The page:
Real-Time Video Bilayer Segmentation–Theory–Part 2 Producing the Trimap

Side Note: First draft on Mar 31 2011.

This article is a follow up of the part 1 Bayesian Estimation.

2. Producing the Trimap

Below is an example of a trimap,

image

Figure 1. Trimap based on Iprob

How do we get this trimap?

Part 1 has covered how to compute the Iprob, once we have the Iprob for every pixel of a video frame, we compare the Iprob with a small real value epsilon.

image

here B stands for background, F stands for foreground and U refers to unknown. In figure 1, the white area are F, black area are B and gray area are U.

For the white and black areas, it’s confident to decide whether they’re foreground or background based on Iprob alone. The gray regions are further processed through MRF to decide it’s foreground or background.

As a matter of fact, the benefit of this trimap is to reduce the MRF processing. With the trimap, MRF processing is only done for pixels in unknown region.

3. GraphCut for Unkown Regions

There are many problems can be described using MRF in the form of

E = Ed+λEs

where the Ed is the data cost and Es is the smoothness cost. In essence, Ed describes the energy of a pixel being classified as certain category, Es describes the dependence of this classification’s dependency on its neighbors. The solution for these problems are usually finding a classification that results in minimum cost for all pixels.

There’re many ways to solve the cost (some refer as energy) minimization problem, one of them is GraphCut.

For this real-time bilayer segmentation, the Ed and Es function can be expressed as,

image

here Data(Seg) is the Ed for all pixels under unknown region. And,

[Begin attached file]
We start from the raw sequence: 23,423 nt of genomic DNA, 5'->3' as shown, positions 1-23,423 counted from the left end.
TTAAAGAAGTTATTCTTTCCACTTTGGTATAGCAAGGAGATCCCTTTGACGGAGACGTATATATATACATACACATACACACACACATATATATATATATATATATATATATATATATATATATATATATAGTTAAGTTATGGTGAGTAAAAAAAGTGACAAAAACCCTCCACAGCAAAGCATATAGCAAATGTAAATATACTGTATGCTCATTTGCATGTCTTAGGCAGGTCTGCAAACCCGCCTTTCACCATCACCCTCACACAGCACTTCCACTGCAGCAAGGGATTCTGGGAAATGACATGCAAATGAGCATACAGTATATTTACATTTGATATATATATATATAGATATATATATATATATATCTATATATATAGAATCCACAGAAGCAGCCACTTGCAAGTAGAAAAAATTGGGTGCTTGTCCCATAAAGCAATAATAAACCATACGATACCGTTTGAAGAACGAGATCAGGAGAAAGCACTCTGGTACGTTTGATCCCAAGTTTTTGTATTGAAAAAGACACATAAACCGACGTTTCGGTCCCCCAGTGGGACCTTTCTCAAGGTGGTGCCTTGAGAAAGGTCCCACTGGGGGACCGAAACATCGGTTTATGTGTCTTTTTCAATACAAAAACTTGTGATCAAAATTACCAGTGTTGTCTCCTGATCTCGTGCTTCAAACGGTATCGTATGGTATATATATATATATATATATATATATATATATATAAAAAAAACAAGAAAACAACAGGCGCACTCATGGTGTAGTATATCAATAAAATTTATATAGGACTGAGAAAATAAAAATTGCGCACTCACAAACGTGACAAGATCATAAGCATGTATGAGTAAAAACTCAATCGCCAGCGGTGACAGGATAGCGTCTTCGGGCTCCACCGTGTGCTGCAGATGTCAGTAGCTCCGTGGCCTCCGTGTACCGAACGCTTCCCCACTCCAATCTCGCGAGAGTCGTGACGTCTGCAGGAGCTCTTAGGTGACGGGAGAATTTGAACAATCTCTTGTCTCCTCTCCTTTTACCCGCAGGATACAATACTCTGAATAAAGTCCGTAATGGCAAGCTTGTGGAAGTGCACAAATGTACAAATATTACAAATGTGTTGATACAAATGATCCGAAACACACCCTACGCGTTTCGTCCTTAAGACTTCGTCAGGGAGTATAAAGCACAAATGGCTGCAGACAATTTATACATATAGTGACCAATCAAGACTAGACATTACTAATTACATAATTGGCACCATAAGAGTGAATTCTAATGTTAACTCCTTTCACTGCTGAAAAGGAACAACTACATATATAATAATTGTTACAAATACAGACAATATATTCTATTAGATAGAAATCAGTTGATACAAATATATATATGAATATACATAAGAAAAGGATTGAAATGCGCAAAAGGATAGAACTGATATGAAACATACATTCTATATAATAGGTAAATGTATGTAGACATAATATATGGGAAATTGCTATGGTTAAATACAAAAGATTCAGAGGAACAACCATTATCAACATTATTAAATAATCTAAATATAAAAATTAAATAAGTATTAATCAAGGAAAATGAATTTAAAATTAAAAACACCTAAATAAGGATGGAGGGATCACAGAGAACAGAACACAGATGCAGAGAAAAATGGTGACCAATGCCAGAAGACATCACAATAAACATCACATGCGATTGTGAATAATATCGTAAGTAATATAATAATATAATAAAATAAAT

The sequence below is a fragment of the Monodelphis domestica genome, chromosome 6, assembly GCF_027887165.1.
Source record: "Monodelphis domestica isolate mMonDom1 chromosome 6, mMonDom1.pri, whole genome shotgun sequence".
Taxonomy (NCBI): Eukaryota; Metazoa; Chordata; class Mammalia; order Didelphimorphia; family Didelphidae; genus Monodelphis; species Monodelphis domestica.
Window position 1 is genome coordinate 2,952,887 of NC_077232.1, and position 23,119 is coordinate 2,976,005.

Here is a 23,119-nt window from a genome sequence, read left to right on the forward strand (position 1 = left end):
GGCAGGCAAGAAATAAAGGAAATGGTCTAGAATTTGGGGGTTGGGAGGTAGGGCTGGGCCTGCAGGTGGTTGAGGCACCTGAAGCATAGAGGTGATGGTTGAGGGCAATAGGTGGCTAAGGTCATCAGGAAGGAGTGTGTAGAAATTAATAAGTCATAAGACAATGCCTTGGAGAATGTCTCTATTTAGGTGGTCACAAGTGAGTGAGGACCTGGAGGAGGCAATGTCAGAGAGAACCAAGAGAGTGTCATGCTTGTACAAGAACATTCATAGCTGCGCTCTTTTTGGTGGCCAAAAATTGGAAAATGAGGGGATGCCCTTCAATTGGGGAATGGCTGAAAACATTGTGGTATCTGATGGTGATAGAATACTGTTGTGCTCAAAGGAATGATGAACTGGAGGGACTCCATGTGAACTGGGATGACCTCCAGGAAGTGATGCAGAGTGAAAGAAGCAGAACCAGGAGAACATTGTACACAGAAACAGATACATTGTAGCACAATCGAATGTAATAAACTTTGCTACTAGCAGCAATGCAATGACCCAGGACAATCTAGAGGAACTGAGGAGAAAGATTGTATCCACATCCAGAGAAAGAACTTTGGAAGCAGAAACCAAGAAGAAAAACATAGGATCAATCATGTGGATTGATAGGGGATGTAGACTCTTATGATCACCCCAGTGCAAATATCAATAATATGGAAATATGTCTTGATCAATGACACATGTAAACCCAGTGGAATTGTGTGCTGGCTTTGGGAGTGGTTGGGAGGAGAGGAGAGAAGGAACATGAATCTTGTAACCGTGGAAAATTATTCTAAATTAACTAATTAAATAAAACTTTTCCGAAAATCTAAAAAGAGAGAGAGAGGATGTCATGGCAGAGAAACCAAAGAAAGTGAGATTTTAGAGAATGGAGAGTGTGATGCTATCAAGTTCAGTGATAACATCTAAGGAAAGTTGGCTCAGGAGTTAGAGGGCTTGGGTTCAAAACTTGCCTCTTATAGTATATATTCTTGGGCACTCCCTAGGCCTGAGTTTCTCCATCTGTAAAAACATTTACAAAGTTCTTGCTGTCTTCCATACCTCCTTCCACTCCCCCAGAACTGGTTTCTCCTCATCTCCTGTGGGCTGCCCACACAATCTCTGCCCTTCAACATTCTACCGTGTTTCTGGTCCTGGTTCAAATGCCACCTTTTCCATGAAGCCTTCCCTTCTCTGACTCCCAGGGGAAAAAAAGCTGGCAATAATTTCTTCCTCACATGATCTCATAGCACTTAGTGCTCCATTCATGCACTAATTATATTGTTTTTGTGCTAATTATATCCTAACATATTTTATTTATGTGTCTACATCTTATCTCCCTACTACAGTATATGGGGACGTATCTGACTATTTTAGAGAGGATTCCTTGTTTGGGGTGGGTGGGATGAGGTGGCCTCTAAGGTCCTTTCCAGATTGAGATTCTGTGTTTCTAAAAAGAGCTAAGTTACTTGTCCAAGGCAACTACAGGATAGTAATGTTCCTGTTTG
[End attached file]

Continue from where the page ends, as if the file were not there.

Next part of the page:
image

here Sth(Seg) is the Es for all neighboring pixels under unknown region. dist(p,q) refers Euclidean distance between pixels p and q.

Note that Seg can be either F or B in the two equations above. For smoothness energy, if the two neighboring pixels p and q are classified as the same category (both F or both B), the energy is 0.

P(Cp|F), P(Cp|B) and Iprob are already calculated in part 1, smoonthness energy is also straightforward to calculated for two given pixels.

The method of calculating L(pi|F) and L(pi|B) will be covered in Part 3.

Real-Time Video Bilayer Segmentation–Theory–Part 1 Bayesian Estimation

Side Note: First draft on Mar 30 2011.

This article is mainly based on the reference paper 1 and 2.

Video bilayer segmentation refers to the process of dividing the video frames into foreground and background. Here we introduce a video bilayer segmentation process which is close to real-time.

The entire process can be illustrated as the figure below,

image

Figure 1. Process Overview of the real-time Bilayer Segmentation

The input includes the video and the segementation mask for the first frame. The segmentation of the first frame can be done using background subtraction, interactive graph cut, image snapping, lazy snapping and so on.

The segmentation for the rest of the video frames are done one by one automatically by the process illustrated above.

1. Bayesian Estimation

For each pixel p in a video frame, a probability Iprob (p) of a pixel belongs to foreground can be expressed as,

image

where Cp is the color vector of pixel p, F and B are foreground and background respectively. The likelihood P(Cp|F) and P(Cp|B) are calculated by accumulating background and foreground color historgrams. The prior P (F) and P (B) are computed from the previous segmentation mask.

1.1 Calculation of likelihood P(Cp|F) and P(Cp|B)

The likelihood basically indicates the probability of a color being foreground (as in P(Cp|F)) or background (as in P(Cp|B)) based on color distribution of all previous segmentation results.